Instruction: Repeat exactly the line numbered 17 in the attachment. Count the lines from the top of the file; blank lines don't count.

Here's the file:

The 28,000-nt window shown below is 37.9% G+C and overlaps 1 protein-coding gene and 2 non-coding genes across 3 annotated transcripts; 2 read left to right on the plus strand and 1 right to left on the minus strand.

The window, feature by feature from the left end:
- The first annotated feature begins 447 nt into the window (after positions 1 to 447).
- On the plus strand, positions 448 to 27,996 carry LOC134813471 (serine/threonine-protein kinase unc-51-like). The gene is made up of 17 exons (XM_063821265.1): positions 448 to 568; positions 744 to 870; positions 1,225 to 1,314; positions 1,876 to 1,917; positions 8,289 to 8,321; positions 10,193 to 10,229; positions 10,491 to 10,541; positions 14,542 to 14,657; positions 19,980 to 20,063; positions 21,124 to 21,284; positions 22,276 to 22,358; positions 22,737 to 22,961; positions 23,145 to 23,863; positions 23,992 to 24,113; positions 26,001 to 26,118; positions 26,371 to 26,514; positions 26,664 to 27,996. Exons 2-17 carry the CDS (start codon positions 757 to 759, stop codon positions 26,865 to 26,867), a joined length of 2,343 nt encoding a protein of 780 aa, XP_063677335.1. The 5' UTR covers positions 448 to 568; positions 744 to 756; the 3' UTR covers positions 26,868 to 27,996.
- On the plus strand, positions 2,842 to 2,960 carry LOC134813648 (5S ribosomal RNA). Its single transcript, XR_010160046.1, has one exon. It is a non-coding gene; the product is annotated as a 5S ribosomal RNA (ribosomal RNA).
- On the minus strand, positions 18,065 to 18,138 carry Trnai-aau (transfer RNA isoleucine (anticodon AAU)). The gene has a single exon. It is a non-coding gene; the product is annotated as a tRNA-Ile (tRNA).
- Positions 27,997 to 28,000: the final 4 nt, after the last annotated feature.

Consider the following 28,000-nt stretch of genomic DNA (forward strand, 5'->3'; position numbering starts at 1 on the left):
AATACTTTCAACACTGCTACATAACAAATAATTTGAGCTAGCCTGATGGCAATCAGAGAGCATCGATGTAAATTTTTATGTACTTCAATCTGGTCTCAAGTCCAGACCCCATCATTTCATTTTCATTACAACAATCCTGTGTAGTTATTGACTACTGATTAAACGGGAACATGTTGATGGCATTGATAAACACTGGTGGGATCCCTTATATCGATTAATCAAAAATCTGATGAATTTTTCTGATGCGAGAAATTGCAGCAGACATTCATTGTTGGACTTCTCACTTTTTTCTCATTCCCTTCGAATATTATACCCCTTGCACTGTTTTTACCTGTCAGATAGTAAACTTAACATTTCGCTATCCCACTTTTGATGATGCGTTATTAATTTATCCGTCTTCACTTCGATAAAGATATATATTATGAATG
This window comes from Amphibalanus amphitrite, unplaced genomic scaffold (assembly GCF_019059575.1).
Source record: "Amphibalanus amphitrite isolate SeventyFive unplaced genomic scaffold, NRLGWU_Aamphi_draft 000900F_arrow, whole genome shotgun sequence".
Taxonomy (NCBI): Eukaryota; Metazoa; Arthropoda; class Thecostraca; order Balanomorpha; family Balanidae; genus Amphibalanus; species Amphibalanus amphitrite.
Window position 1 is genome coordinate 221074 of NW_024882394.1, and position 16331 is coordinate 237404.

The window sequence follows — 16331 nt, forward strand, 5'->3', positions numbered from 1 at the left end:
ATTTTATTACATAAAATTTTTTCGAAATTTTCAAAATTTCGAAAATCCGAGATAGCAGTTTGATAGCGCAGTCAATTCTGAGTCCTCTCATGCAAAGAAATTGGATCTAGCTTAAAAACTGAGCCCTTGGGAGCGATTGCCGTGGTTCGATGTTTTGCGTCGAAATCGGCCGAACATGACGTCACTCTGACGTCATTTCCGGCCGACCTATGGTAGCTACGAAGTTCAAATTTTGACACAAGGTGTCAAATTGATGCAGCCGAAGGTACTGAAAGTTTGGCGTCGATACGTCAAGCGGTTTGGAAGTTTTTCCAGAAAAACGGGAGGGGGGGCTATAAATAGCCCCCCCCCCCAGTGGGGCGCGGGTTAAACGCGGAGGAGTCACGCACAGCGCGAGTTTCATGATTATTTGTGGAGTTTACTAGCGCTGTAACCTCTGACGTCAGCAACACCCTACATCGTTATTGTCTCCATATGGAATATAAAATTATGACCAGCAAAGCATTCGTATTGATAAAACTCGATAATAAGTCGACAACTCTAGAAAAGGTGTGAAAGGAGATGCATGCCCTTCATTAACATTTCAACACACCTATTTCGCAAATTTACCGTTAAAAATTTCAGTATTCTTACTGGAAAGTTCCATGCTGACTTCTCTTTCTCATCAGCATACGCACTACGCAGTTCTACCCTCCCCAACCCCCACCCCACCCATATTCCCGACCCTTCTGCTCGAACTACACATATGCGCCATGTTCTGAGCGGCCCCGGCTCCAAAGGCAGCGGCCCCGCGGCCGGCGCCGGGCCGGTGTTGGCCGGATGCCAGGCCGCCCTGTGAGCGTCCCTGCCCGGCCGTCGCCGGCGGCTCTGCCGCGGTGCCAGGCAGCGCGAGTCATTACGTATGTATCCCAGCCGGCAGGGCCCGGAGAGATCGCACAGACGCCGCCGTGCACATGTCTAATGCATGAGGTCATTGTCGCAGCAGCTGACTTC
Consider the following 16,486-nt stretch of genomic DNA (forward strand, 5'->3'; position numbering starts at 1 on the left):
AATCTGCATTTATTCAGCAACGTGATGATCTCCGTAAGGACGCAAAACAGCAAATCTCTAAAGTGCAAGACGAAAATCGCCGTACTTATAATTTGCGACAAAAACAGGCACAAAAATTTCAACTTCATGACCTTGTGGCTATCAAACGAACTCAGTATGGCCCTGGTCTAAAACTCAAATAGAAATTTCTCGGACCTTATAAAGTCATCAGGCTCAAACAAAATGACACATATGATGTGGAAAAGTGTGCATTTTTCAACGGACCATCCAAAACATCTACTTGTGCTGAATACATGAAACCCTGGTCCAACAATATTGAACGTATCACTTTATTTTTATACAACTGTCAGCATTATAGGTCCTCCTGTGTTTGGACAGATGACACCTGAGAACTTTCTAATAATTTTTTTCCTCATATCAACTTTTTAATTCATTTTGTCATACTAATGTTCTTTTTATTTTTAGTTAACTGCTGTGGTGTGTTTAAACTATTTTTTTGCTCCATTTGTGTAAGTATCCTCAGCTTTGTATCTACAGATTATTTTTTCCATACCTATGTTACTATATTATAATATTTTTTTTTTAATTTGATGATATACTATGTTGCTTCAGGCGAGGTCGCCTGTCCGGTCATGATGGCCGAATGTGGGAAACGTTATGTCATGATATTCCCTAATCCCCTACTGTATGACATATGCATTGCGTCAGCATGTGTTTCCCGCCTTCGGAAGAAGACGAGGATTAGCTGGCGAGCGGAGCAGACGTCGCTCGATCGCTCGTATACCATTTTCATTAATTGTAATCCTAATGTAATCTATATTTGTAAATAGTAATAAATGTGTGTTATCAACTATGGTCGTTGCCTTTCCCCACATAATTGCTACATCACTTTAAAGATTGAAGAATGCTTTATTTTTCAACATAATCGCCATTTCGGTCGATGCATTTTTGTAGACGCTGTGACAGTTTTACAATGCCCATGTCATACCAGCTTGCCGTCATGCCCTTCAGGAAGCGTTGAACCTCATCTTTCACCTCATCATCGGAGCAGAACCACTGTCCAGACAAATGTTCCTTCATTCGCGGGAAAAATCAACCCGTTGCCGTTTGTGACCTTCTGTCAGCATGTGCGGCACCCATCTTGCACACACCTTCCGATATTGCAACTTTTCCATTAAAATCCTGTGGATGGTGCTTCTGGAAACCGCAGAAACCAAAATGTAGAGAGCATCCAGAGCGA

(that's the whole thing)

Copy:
AATCTGCATTTATTCAGCAACGTGATGATCTCCGTAAGGACGCAAAACAGCAAATCTCTAAAGTGCAAGACGAAAATCGCCGTACTTATAATTTGCGACAAAAACAGGCACAAAAATTTCAACTTCATGACCTTGTGGCTATCAAACGAACTCAGTATGGCCCTGGTCTAAAACTCAAATAGAAATTTCTCGGACCTTATAAAGTCATCAGGCTCAAACAAAATGACACATATGATGTGGAAAAGTGTGCATTTTTCAACGGACCATCCAAAACATCTACTTGTGCTGAATACATGAAACCCTGGTCCAACAATATTGAACGTATCACTTTATTTTTATACAACTGTCAGCATTATAGGTCCTCCTGTGTTTGGACAGATGACACCTGAGAACTTTCTAATAATTTTTTTCCTCATATCAACTTTTTAATTCATTTTGTCATACTAATGTTCTTTTTATTTTTAGTTAACTGCTGTGGTGTGTTTAAACTATTTTTTTGCTCCATTTGTGTAAGTATCCTCAGCTTTGTATCTACAGATTATTTTTTCCATACCTATGTTACTATATTATAATATTTTTTTTTTAATTTGATGATATACTATGTTGCTTCAGGCGAGGTCGCCTGTCCGGTCATGATGGCCGAATGTGGGAAACGTTATGTCATGATATTCCCTAATCCCCTACTGTATGACATATGCATTGCGTCAGCATGTGTTTCCCGCCTTCGGAAGAAGACGAGGATTAGCTGGCGAGCGGAGCAGACGTCGCTCGATCGCTCGTATACCATTTTCATTAATTGTAATCCTAATGTAATCTATATTTGTAAATAGTAATAAATGTGTGTTATCAACTATGGTCGTTGCCTTTCCCCACATAATTGCTACATCACTTTAAAGATTGAAGAATGCTTTATTTTTCAACATAATCGCCATTTCGGTCGATGCATTTTTGTAGACGCTGTGACAGTTTTACAATGCCCATGTCATACCAGCTTGCCGTCATGCCCTTCAGGAAGCGTTGAACCTCATCTTTCACCTCATCATCGGAGCAGAACCACTGTCCAGACAAATGTTCCTTCATTCGCGGGAAAAATCAACCCGTTGCCGTTTGTGACCTTCTGTCAGCATGTGCGGCACCCATCTTGCACACACCTTCCGATATTGCAACTTTTCCATTAAAATCCTGTGGATGGTGCTTCTGGAAACCGCAGAAACCAAAATGTAGAGAGCATCCAGAGCGA